NEW YORK ( TheStreet) -- Commercial real estate has turned into a hot asset class and many fear that the market could be forming a bubble. The word "bubble" has broader implications than you may think.
As I recently wrote, the less speculative investments have a margin of safety; the larger the bubble, the greater the opportunity for profit. I see no indication that real estate bubbles (or speculative bets) are forming and the evidence is clear that REITs are outperforming all other sectors and most are undervalued today, when you compare historical relationships with investment-grade and high-yield bonds.
It is also clear that cap rates have compressed considerably. The income valuation metric (net income divided by purchase price) that we call cap rates is nothing more than earnings multiples (or P/FFO) in reverse (P/FFO is the standard earnings valuation metric for REIT investors and analysts).
Maybe instead of forming a "bubble," commercial real estate is simply becoming more aligned with the other fundamental asset classes (equity, fixed income and cash), making the case that real estate is no longer an alternative, but a core wealth creator.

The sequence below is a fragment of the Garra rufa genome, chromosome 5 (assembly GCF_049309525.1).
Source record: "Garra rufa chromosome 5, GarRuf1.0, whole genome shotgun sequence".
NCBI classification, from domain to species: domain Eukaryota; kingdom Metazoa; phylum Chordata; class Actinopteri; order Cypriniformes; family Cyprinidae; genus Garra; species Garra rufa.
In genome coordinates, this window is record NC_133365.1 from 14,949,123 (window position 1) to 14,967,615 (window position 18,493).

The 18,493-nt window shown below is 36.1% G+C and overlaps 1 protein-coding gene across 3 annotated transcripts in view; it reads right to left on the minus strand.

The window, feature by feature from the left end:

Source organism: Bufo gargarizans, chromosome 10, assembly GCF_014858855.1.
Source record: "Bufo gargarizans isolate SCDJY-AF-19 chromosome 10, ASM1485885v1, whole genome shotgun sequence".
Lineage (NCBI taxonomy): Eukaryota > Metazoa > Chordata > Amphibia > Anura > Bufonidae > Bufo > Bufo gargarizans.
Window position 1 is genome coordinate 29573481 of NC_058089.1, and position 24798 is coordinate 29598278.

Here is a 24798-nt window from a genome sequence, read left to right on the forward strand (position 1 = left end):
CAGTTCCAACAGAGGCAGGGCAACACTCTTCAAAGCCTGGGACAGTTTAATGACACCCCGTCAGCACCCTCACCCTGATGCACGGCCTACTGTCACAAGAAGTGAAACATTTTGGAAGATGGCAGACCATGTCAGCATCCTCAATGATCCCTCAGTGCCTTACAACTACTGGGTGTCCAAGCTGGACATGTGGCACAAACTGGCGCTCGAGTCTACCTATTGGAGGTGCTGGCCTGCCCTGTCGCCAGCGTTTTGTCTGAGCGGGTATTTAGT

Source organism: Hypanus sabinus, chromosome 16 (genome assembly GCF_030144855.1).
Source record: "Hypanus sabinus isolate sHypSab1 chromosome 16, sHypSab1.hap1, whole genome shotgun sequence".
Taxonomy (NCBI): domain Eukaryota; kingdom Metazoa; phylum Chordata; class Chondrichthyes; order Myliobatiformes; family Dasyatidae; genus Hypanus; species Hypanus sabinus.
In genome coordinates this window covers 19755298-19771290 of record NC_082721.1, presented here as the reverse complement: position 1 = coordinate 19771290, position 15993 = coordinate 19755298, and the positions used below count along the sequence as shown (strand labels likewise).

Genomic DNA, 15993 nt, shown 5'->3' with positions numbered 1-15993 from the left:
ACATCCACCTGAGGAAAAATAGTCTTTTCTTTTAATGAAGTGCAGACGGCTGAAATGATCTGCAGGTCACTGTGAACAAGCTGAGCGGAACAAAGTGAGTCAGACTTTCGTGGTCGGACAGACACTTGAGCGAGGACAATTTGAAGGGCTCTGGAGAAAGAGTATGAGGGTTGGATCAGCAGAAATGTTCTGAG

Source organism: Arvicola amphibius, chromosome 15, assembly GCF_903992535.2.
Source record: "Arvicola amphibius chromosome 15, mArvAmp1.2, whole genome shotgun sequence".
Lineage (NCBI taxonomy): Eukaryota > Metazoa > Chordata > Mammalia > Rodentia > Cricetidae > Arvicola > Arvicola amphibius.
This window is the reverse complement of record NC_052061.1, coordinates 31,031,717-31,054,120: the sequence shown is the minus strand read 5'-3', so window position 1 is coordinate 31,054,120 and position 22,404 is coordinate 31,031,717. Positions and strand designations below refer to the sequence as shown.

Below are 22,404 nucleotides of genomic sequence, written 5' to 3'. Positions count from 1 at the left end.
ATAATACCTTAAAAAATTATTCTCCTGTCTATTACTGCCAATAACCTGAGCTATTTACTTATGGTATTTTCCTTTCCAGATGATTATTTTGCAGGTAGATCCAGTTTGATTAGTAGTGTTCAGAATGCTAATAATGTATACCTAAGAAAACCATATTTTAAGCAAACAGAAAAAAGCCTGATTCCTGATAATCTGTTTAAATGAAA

On Thursday, I spoke with Donald Trump. He provided me with some insight into his vast experience in creating huge real estate wealth ( Forbes recently listed Trump's net worth at $3.2 billion and No. 139 on Forbes U.S. list of billionaires). It's clear that cap rates across all real estate sectors continue to compress as investors' search for yield in today's low-rate environment. Conversely, investors should consider the supply-and-demand fundamentals and how they impact cap rates. Trump explains: "Today there are numerous sectors in the real estate world. It's important to pick the right sectors. For example, Miami is booming. Not because the U.S. is booming, but because South America is booming." Last year, Trump acquired the Doral Resort & Spa in Miami out of bankruptcy for $150 million. The 800-acre resort complex includes four golf courses, 700 hotel rooms; more than 86,000 square feet of meeting space, featuring a 25,000-square foot ballroom, a 50,000-square foot spa, six food and beverage outlets, and a clubhouse. Trump is under way with a $200 million renovation strategy that is intended to restore the iconic property to its former prestige.